Grief Cottage is a remarkable novel that combines a ghost story and a coming of age story with skillful plotting and impressive prose. It is so easy to fall in love with eleven-year-old Marcus, to feel his sense of loss after his mother's death and his apprehension at being sent to live with his reclusive great aunt on  South Carolina island.  He worries about being a burden to his reclusive Aunt Charlotte, about being sent away.  

Grief Cottage, so named after a hurricane swept away a family 50 years ago, lies at one end of the island and Aunt Charlotte's paintings of the ruin are her most popular.  To fill his hours while Charlotte paints in seclusion, Marcus visits Grief Cottage daily.  When the ghost of a fourteen-year-old boy reveals himself, Marcus is unsure if the boy is friend or foe, but his fascination grows.

The characters are all rich and unique, and the story unwinds slowly with beautiful details of the island and its inhabitants, Marcus' fascination with the sea turtle nest and the anticipation of the "boil"--when the eggs hatch and exit the sand to make their run for the ocean, and the ghost boy in Grief Cottage.



His attempts to court the ghost boy are not always successful, but his curiosity increases:
"I wished I knew if he could think about me when I was not there, as I was thinking about him.  I didn't know whether ghosts could keep track of what was going on in the living world, imagine what could be happening, or be likely to happen, by comparing with what had gone before.  Or were they like animals in not being able to project or imagine the future?
It struck me that he might need me to keep faith that he was still there.
I imagine that this novel will be one of my year's favorites.  Highly recommended!
From Description:  Grief Cottage is the best sort of ghost story, but it is far more than that--an investigation of grief, remorse, and the memories that haunt us. The power and beauty of this artful novel wash over the reader like the waves on a South Carolina beach.
Read in January; blog post scheduled for May 15

NetGalley/Bloomsbury

Literary Fiction/Ghost Story.  June 6, 2017.  Print length:  336 pages.

Sunday, May 14, 2017

Other Countries by Jo Bannister and Where Dead Men Meet by Mark Mills

I've read several, if not all, of Jo Bannister's Brodie Farrell series over the years, but Other Countries is the first I've read in this series which features Detective Constable Hazel Best and Gabriel Ash.

The epigraph provides an interesting and sinister beginning:
"Thou hast committed--"
"Fornication?  But that was in another country; and
besides, the wench is dead."

--Christopher Marlowe
(1564-1593)
Chapter One follows a young Arab man traveling to Britain from Turkey, and right off the bat, it is apparent that his intentions are not good.  The reason for his entry to Britain is, somewhat unexpectedly, not the typical terrorist agenda; it is intensely personal.  Of course, you can't help but loop back to the epigraph.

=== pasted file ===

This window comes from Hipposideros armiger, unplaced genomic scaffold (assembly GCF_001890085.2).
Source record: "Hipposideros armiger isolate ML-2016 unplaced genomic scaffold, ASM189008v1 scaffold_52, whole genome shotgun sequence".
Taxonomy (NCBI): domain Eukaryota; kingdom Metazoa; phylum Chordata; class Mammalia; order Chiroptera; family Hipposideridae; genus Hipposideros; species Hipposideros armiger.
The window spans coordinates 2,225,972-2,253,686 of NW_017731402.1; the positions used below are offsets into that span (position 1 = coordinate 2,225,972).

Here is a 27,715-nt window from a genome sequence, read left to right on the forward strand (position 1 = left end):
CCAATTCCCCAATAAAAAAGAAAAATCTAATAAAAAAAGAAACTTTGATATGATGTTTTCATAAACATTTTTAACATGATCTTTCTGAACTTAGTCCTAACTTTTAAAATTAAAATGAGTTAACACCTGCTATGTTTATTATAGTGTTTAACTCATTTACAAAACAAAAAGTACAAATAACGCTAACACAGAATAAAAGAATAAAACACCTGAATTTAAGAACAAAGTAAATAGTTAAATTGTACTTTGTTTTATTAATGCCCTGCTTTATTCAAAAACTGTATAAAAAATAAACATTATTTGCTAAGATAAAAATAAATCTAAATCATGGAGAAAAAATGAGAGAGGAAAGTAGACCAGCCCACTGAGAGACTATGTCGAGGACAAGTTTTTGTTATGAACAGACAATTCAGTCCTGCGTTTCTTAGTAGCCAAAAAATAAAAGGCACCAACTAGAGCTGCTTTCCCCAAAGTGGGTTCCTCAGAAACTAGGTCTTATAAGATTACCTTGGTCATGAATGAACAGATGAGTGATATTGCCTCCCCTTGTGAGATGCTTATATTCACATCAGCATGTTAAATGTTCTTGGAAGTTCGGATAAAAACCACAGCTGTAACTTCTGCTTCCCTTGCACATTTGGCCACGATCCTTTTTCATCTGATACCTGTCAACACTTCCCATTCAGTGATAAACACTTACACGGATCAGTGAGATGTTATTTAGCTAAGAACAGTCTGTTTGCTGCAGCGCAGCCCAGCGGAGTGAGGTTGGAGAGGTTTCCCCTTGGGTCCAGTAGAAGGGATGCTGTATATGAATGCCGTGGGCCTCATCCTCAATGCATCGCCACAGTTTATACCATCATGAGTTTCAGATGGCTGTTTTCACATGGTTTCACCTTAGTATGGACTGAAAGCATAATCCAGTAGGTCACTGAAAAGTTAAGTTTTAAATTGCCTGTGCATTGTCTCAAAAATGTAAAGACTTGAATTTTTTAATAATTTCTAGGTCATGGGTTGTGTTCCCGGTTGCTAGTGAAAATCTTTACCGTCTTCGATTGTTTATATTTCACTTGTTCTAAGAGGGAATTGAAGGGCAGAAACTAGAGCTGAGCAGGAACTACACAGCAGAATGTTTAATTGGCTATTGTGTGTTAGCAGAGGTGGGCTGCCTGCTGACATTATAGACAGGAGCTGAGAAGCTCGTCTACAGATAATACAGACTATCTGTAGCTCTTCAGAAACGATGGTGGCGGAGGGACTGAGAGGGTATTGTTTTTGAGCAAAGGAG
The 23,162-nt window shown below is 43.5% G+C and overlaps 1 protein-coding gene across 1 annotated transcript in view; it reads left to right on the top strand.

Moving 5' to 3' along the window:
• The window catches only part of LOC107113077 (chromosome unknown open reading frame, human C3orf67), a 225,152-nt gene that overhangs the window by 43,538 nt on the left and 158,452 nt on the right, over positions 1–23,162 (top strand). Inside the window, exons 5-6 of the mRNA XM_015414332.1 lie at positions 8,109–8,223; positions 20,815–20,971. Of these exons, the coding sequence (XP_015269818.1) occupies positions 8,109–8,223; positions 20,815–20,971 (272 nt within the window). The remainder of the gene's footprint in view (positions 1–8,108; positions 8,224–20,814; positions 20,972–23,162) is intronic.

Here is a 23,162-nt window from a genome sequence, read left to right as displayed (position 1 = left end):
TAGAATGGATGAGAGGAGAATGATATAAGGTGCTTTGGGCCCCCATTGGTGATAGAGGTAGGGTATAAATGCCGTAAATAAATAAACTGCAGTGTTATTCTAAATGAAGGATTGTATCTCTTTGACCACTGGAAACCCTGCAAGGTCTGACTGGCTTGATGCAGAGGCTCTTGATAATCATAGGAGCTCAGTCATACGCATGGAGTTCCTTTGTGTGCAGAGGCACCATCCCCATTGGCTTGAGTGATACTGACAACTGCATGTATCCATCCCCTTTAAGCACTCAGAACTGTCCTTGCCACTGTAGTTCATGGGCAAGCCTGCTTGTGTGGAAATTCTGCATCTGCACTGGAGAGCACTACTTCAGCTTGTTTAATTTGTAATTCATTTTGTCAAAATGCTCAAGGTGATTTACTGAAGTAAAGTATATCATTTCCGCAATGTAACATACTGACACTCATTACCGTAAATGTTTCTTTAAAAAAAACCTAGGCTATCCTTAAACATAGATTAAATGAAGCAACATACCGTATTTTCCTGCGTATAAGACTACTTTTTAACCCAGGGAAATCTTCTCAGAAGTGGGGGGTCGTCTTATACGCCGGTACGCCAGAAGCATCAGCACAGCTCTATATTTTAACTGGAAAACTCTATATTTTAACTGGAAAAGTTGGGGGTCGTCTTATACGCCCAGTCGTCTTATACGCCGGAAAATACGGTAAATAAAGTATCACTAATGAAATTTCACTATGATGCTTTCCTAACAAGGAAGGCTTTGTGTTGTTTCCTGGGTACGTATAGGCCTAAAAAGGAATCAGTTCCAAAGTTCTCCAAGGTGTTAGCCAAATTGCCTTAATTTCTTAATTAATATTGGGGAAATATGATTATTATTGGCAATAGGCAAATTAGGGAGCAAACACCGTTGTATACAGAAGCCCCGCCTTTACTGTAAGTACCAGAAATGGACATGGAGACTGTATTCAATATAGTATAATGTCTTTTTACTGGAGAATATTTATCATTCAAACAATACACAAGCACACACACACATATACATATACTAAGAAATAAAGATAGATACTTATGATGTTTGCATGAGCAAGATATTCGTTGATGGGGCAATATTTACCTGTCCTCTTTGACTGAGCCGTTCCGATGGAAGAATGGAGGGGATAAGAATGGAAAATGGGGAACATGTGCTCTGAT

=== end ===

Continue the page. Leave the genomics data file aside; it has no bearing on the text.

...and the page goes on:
DC Hazel Best is one of those people that trouble inevitably finds; in an attempt to keep Hazel free of trouble, her superintendent assigns her to protect a celebrity--the charismatic historian and television personality Oliver Ford.  The best of intentions often go awry.

Saturday, Hazel's young lodger and former street kid, and her friend Gabriel Ash are increasingly uneasy about Hazel's connection to Ford.  (and yes, I wanted to shake Hazel--frequently)

Hazel becomes more distant from her friends as her relationship with Ford grows, and the plot takes off in more than one direction.  Why did young Rachid Iqbal try to murder Ford? Gabriel Ash, who has problems of his own, is puzzled about Hazel's delay in returning to work and the difficulty of getting in touch with her.  Seventeen-year-old Saturday, Hazel's lodger, has taken an intense dislike to Oliver Ford, but is reluctant to reveal why.

I liked the characters (well, the recurring characters) and there were a number of interesting and sometimes unpleasant angles to the plot.  The reader knows early on where the plot is going, the tension is in waiting for each step.  

Read in Feb.; blog post scheduled for May 14, 2017.

NetGalley/Severn House

Mystery/Police Procedural.  June 1, 2017.  Print length:  224 pages.


Where Dead Men Meet is set in 1937.   War is on the horizon, and Europe is full of nervous anxiety.  Luke Hamilton, a young British air force intelligence officer in Paris, is shocked to find himself the target of an assassination attempt.  

Initially, he believes the attempt to be a case of mistaken identity, but that misconception doesn't last long.  Finding an unlikely ally in Borodin (one of the hit men originally targeting him),  Luke ends up on the run.  Borodin sends him to a woman who has been helping Jews escape from Germany, but his welcome doesn't reassure him, and Pippi has a grievance against  Borodin.

Fast paced, this prewar thriller kept me on edge. A little convoluted with all of the mysterious backstory, but a suspenseful romp across Europe during a dangerous time.

Read in Jan.; blog post scheduled for May 14, 2017.

NetGalley/Blackstone Publishing

Suspense/Historical Fiction.  May 30, 2017.  Print length:  448 pages.

Friday, May 12, 2017

Miscellaneous and The Great Passage

 Finally, I'm cutting back on my reading.  This year--because of anxiety, perhaps--I've been reading like a maniac.  May has seen a cut back in reading and a return to doing a little embroidery while binge watching Drama Fever and Netflix.  Since I need to keep my hands busy, I make tiny "whatevers" to work on as I watch.


Some books that I enjoyed in April and have scheduled for closer to publication:

The Hunting Hour by Margaret Mizushima
The Prague Sonata by Bradford Morrow
The Black Painting by Neil Olson
Down a Dark Road by Linda Castillo